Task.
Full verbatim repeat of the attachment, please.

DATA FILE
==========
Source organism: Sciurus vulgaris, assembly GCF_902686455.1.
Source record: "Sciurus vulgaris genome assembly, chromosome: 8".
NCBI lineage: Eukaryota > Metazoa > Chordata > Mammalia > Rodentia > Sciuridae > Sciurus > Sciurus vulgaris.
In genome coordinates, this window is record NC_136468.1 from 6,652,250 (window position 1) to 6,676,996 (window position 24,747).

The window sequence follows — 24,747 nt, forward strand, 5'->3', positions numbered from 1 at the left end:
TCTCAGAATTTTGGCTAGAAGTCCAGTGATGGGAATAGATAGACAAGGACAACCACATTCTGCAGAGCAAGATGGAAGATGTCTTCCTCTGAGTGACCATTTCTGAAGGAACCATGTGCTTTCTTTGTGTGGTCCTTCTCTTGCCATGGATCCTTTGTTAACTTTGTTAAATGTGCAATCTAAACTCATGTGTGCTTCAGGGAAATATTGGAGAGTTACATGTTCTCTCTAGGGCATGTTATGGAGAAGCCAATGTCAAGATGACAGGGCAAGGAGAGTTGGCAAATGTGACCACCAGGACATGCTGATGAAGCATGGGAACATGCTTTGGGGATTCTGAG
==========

Source organism: Sciurus vulgaris, assembly GCF_902686455.1.
Source record: "Sciurus vulgaris genome assembly, chromosome: 8".
NCBI lineage: Eukaryota > Metazoa > Chordata > Mammalia > Rodentia > Sciuridae > Sciurus > Sciurus vulgaris.
In genome coordinates, this window is record NC_136468.1 from 6,652,250 (window position 1) to 6,676,996 (window position 24,747).

The window sequence follows — 24,747 nt, forward strand, 5'->3', positions numbered from 1 at the left end:
TCTCAGAATTTTGGCTAGAAGTCCAGTGATGGGAATAGATAGACAAGGACAACCACATTCTGCAGAGCAAGATGGAAGATGTCTTCCTCTGAGTGACCATTTCTGAAGGAACCATGTGCTTTCTTTGTGTGGTCCTTCTCTTGCCATGGATCCTTTGTTAACTTTGTTAAATGTGCAATCTAAACTCATGTGTGCTTCAGGGAAATATTGGAGAGTTACATGTTCTCTCTAGGGCATGTTATGGAGAAGCCAATGTCAAGATGACAGGGCAAGGAGAGTTGGCAAATGTGACCACCAGGACATGCTGATGAAGCATGGGAACATGCTTTGGGGATTCTGAG